Is a subwoofer a good idea?

I’m considering getting some new monitors to replace my KRK Rokit 5’s. The monitors I got my eye on are the Digidesign RM1 that have with 5.5" woofer. I basically got a great offer on them :smiley: I will be using them for mixing bass heavy electronic music and I am a bit concerned that they might not cover to low end so well. Maybe I could supplement them with a subwoofer, but I’m not sure if mixing electronic music with a subwoofer is a good idea? Please share your experience with subwoofers… I’m also interested to hear if you have experience with Digidesigns RM1 as I havn’t had a chance to demo them yet.

Unless your room is treated you’ll likely have a bit of a struggle if you bring in a subwoofer. In my experience decent sized monitors in a treated room will give you plenty of low bass.

Dom’s hit the nail on the head really with this question.

Also I’m pretty sure your neighbours would ‘looove’ your new subwoofer ! lol

How about upgrading to the KRK Rokit 6’s instead?

Thanks for the feedback. I will go down and test out the Digidesign RM1 and RM2 and see how they are. Thanks for the advice on the subwoofer. I already have trouble with my room and the small KRK’s, so adding a subwoofer will likely be a pretty bad idea.

My next door neighbors HATE my subwoofer… and for that I think they hate me…

I use a sub for my home theater setup only, not for music production… I usually just produce with headphones as my 3yr old daughter and wife are not as in to House music as I am… hahahhaa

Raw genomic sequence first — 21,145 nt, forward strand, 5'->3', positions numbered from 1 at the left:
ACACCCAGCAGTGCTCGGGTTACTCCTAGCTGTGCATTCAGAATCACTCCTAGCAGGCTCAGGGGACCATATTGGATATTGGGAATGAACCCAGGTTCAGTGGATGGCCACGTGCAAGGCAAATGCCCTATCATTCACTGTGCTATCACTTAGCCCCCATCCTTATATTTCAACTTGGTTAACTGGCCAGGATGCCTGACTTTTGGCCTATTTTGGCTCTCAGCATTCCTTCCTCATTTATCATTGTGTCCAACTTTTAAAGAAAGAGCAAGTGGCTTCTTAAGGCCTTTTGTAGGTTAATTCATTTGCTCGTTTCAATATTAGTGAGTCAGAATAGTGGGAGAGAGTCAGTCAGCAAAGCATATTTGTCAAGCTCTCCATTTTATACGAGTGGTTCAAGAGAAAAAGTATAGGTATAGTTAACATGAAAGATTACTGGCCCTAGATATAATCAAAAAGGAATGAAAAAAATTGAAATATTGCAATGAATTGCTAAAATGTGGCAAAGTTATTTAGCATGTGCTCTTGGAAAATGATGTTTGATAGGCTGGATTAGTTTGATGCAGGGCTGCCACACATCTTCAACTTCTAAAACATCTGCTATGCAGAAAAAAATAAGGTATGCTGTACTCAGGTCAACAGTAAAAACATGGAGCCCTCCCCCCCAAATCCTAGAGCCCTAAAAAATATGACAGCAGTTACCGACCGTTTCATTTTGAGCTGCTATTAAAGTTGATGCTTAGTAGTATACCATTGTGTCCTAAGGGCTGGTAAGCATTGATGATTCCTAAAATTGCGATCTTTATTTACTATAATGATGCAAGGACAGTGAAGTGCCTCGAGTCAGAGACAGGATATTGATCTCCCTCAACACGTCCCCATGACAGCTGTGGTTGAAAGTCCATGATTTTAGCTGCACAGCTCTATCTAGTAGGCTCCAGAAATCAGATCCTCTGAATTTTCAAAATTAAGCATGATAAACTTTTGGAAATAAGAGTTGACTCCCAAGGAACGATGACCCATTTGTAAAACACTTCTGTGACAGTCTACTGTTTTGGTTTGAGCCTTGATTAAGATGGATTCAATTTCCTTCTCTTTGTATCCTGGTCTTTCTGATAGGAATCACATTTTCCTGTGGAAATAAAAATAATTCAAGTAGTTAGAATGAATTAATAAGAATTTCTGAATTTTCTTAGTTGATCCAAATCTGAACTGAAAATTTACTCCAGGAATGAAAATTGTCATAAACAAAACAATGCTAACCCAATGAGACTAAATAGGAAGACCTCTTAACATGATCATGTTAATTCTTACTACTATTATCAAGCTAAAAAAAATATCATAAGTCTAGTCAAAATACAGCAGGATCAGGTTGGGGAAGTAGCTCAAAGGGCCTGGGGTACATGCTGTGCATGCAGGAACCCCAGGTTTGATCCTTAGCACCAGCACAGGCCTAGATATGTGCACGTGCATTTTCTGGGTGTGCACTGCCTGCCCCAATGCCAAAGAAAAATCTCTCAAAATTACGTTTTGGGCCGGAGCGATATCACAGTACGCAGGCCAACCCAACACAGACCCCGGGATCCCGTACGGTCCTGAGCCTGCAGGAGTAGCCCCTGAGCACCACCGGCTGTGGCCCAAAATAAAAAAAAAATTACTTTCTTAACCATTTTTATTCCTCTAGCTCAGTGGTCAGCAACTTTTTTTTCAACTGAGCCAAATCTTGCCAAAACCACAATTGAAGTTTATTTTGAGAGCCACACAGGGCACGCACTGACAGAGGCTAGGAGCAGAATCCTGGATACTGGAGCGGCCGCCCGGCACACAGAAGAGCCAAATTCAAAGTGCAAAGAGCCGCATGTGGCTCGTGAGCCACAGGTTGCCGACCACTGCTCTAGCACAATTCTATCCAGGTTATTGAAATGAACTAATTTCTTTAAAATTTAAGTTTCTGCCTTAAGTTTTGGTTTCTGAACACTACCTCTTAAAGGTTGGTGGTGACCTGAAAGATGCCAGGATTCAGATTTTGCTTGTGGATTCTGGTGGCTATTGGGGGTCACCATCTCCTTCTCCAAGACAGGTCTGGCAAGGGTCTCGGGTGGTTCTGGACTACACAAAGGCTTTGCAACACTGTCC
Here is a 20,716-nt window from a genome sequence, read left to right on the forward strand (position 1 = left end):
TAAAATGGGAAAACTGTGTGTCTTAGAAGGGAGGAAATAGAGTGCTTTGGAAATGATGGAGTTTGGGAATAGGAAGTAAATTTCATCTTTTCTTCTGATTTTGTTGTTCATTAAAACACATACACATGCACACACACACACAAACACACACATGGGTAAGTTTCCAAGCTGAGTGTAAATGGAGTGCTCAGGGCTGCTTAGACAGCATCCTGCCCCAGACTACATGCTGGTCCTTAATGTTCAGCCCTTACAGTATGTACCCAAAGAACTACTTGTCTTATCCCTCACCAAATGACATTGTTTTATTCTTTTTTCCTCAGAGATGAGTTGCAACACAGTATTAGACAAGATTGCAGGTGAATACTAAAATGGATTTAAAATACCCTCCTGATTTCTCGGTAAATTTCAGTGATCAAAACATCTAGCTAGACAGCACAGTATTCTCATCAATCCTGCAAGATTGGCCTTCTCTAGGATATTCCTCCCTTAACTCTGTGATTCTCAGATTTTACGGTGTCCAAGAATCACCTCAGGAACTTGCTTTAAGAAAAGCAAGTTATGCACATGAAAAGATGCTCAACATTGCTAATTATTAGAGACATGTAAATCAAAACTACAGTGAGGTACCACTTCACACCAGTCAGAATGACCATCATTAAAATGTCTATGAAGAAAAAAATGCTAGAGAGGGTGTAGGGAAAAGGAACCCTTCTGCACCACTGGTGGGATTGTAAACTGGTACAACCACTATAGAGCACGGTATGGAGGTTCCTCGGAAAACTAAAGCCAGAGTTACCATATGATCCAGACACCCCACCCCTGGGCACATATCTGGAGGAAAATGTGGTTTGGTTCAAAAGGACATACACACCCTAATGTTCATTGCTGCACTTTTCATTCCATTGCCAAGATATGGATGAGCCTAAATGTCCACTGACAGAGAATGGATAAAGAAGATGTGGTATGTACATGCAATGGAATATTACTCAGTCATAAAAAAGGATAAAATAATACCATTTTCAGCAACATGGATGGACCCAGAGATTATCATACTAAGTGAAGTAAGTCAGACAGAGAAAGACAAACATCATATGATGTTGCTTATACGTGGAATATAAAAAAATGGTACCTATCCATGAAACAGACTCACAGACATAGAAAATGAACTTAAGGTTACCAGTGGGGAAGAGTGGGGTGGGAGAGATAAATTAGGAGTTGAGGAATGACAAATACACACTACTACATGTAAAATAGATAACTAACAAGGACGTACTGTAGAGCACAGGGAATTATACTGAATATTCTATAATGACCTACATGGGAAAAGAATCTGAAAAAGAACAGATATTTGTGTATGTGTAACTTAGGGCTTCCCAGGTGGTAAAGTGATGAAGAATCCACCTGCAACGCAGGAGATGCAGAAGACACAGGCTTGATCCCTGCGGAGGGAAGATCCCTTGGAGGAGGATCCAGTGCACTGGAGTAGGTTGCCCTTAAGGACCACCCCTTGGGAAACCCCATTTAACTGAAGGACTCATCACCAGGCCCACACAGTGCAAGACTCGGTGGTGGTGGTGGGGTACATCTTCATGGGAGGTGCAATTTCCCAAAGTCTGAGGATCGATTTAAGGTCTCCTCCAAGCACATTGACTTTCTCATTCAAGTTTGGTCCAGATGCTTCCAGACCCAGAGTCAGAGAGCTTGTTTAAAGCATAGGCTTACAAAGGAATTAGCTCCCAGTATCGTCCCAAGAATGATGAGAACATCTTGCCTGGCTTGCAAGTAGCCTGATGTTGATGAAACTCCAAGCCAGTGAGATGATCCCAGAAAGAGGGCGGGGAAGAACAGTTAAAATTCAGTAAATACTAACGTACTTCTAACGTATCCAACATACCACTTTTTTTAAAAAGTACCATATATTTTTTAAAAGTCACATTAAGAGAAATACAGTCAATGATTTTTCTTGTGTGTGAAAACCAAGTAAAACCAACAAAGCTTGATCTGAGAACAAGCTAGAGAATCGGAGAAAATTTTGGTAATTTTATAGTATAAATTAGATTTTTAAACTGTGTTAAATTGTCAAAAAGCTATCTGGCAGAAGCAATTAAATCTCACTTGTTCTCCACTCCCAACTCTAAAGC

I’ll echo the above. I spent alot of time thinking about this and opted for the sub. However, I treated my room and did my own room analysis before adding the sub. I strongly recommend you check out the absorbers tutorial if you haven’t and do some analysis on your room. After analysis, go for at least some bass traps in the corners before going for a sub. If your low frequencies are under control then go for the sub.

I have a footswitch that clicks on/off my sub and electronic music sounds much more full will a sub. If you are serious about electronic music, get some bass traps and get a sub.

Also, I’ve spent countless hours doing analysis, moving things and remeasuring, etc. It is well worth the money to get some measurement tools and do your homework on how to do the analysis properly. It’s a bummer to take that creative time away from music but it’s such a necessary step. By the wall my room is only 3x4 meters if that. Subs can work in small rooms.

Good luck!

Also think about it this way: 20-40 Hz is one whole octave; 40 Hz-80 Hz is another whole octave (doubling frequency is an octave). So beefing up 20-80 Hz with a good sub (in a treated room) will give you nearly two whole octaves of beefy sub bass.

Here’s an example showing how I improved my bass within this range. The listening impact is much more apparent than the chart though:

Yeah, I guess there is no way around acoustic treatment :slight_smile: I have already done some measurements using Room EQ Wizard. Here you see the result of my KRK’s RPG5’s + my room. I used the EMC8000 but I did not use a SPL-meter.

There is a 20 dB difference from the high treble to 80 Hz. I think that is quite a bit? I appears that the KRK’s are rolling off somewhere between 80 and 100 Hz which came as a surprise to me. I’m not exactly an expert when it comes to reading this graph, so if anyone has any input on it I would be very interested in hearing what you have to say.

I think 80 Hz is actually in check and you are getting a peak around 100 Hz. Your unbiased level appears to be around 70 dB. Reading up on your monitors they should respond above 53 Hz. Your low roll off looks like about 60 Hz so that makes sense. In theory, without room bias I think there should be a straighter line below 50 Hz which may mean your room is resonating between 30-50 Hz. With a sub you can probably expect that to be more dramatic. Also, I expect with a sub your dip at 65 Hz may be more dramatic.